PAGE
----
Several years ago, I took my first trip to Haiti with coreluv.org. One of the things we did was to go to a very poor part of town to feed some children whose parents didn’t have enough money to feed them. I’ll never forget this little girl who couldn’t have been more than five years old. She had her baby brother with her who was around a year old. She took her food and began to feed him. This plate, with a small mixture of rice, beans, and pasta, was all she would get to eat until the next day. Instead of scarfing it down, she took care of her baby brother first.

I have worked with kids my whole life, and I can’t think of any other kid who acted so selflessly. Her mom wasn’t standing there telling her what to do. She did it out of love while starving. I was broken in that moment. I grabbed another plate, put a couple of spoons of rice on it, and grabbed her brother to feed him so she could eat as much as she wanted. After her brother ate, he fell asleep in my arms, and I began to reflect on what I witnessed.

In Philippians 2, Paul starts out asking if God’s love has made a difference in our lives. He then says, in verses 3-4, that if it has, “Don’t be selfish; don’t try to impress others. Be humble, thinking of others as better than yourselves. Don’t look out only for your own interests, but take an interest in others, too. You must have the same attitude that Christ Jesus had” (NLT). This little girl in Haiti exemplified who we are supposed to be as Christians.

If you and I could act as selflessly as this little girl, the world would stop and take notice. I’ve read many stories where Christians have acted selflessly and won entire villages and towns to Christ. If we are going to be called by His name, we should be trying to have His attitude in our lives. Do something today that puts someone else’s needs above your own. Bless them selflessly, putting their needs ahead of yours, and then tell them God loves them. We become more like Jesus one selfless act of love at a time.

Me with the baby boy as he fell asleep

Throwback Thursday is a feature I’m using to help build some margin into my schedule to pursue other ventures. Each Thursday I’ll be bringing you a previously written devotional that still speaks encouragement to us from God’s Word.

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Making Disciples

For more than a decade I have been a corporate trainer. Companies hire me to help change behaviors, change results, increase productivity, to understand new concepts and to change culture. Training has that ability because it addresses the behaviors that change results. Studies have shown that untrained employees take six times longer to understand and perform a task than ones who receive training. During that time, an employee can get frustrated and leave. Also, if a company doesn’t train en employee, the employees don’t feel valued. If the co any isn’t willing to invest in their future and their success, why should they stay? Training is a very important part in helping people reach their potential.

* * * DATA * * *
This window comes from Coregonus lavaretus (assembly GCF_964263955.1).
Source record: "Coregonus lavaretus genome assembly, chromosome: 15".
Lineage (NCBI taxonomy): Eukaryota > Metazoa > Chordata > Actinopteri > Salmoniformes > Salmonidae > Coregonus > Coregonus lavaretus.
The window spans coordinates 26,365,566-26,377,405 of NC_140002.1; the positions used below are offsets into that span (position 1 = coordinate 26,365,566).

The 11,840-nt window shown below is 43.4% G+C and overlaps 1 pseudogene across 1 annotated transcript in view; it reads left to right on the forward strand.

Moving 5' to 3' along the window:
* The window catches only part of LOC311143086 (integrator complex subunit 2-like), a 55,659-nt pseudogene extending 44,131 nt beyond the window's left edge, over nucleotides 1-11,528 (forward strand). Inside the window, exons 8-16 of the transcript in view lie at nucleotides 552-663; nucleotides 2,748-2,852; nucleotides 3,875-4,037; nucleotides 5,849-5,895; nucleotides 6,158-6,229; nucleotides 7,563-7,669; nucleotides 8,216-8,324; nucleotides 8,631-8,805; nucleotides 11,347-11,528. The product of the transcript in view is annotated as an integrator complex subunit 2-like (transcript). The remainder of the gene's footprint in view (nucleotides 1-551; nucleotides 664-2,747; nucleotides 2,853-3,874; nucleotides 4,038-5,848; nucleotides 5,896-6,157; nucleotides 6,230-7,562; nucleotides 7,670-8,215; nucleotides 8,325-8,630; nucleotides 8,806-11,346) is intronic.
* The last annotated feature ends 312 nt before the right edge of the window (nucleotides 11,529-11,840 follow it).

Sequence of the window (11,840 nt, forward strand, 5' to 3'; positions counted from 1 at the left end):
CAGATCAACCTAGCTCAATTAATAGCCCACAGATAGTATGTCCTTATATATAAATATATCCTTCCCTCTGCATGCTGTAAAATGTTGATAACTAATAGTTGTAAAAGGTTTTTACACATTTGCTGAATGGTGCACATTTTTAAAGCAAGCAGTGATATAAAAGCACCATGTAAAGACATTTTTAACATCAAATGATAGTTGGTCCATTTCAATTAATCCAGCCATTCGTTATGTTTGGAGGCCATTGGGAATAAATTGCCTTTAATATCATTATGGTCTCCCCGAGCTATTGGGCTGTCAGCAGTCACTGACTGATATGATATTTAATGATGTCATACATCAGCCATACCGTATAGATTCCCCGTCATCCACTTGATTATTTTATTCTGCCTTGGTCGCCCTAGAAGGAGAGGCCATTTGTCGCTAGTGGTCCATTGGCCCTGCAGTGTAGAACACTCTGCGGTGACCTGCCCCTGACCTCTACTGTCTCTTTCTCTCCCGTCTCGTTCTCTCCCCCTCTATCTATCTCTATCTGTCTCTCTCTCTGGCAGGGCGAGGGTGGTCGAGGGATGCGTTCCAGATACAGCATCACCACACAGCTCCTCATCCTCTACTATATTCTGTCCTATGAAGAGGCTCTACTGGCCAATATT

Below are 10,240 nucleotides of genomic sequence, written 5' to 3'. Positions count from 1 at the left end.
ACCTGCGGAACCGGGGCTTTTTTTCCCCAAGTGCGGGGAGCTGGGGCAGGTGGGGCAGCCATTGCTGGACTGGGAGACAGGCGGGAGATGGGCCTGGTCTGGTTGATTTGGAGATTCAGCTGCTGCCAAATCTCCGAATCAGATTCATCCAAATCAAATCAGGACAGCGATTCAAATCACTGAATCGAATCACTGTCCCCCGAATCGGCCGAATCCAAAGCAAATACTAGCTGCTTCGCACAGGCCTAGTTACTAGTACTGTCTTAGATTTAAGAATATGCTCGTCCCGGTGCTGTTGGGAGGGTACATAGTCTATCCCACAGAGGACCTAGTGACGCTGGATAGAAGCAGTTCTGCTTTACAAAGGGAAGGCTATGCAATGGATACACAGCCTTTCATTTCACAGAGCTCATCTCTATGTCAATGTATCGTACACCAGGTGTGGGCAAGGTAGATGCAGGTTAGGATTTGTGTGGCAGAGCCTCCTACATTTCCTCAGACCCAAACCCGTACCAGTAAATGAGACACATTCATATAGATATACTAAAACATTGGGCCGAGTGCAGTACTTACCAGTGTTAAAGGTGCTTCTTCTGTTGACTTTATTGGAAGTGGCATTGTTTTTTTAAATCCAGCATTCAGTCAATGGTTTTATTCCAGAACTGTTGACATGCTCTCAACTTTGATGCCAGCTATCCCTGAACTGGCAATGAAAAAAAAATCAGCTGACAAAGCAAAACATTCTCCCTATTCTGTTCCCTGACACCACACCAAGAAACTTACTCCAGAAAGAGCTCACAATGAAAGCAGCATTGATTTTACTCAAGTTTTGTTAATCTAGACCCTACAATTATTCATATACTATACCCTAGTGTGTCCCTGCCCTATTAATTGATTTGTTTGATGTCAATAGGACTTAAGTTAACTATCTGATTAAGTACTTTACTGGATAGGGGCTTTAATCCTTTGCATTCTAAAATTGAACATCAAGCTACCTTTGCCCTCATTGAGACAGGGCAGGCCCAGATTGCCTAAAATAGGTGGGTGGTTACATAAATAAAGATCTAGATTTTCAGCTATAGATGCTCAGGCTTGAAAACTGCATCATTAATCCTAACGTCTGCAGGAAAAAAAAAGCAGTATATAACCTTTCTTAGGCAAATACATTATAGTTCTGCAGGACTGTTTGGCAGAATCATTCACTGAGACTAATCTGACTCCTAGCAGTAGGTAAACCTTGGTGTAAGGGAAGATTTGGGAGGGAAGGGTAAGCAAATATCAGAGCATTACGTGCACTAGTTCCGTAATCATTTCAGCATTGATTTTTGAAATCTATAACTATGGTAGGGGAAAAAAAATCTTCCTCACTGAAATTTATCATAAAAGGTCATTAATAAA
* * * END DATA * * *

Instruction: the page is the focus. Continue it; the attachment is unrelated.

I tell you all of that because I read the Great Commission with new eyes. Look carefully at what it says. Jesus said, “Go therefore and make disciples of all the nations [help the people to learn of Me, believe in Me, and obey My words], baptizing them in the name of the Father and of the Son and of the Holy Spirit” (AMP). He didn’t say, “Go therefore and make Christians.” He didn’t even say, “Go therefore and make Baptists, Methodists, Presbyterians, Charismatics or whichever denomination you belong to.” He said, “Go therefore and make disciples.” A disciple is a student that needs to be trained. Jesus asked us to make disciples instead of Christians because you and I have the ability to teach and to train, but we do not have the ability to save. Only He does.

He asked us to help them to learn of Him. In order to do this, you must know about Jesus and read the Bible yourself. A teacher or trainer has to know and understand the material before they teach the pupil. Jesus next told us to teach people how to believe in Him. Your testimony is vital in this part of making a disciple. If you’ve accepted Jesus, your life has been changed. Share with others how it has changed so they can believe. Finally, He said train them on how to obey His words. Application is key to any training. Disciples need to understand how to apply God’s Word. Showing someone how to apply a principle changes behaviors that in turn change results. We’re called to change this world through making disciples who can then repeat this process. Who are you discipling right now? We’re all part of the Great Commission and have a responsibility to make disciples.

Photo by Sarah Noltner on Unsplash

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Defeating Your Past

Do you ever feel like your faults, failures and past sins disqualify you from being used by God? Sometimes those voices that tell me those things get so overpowering that I start to believe it. My past comes back to remind me to stay grounded while God has called me to fly. They weigh me down like I’m attached to an anchor. They tell me, “Because you did this, God can never do that in your life.” It’s hard to hear anything else sometimes.

When those voices get too loud in my mind, there’s two verses I go back to. The first one is Psalm 65:3. It says, “Our faults defeat us, but you forgive them” (GNT). I use this verse to remind me that my past has been forgiven, and that there is no condemnation for those in Christ. The voices that tell me what God can’t do are not from God. When He forgives, He forgets. He uses those faults and failures as my qualifications to do what He called me to do.

The other verse I go to is Romans 11:29. It says, “For God’s gifts and his call can never be withdrawn” (NLT). No matter where you’ve been or what you’ve done, God still has a plan for your life. He still has a calling that only you can fulfill. He knew your future when He called you. He understood that you wouldn’t be able to live a perfect life so He built it into the plan for you. He doesn’t withdrawal His calling because of our past.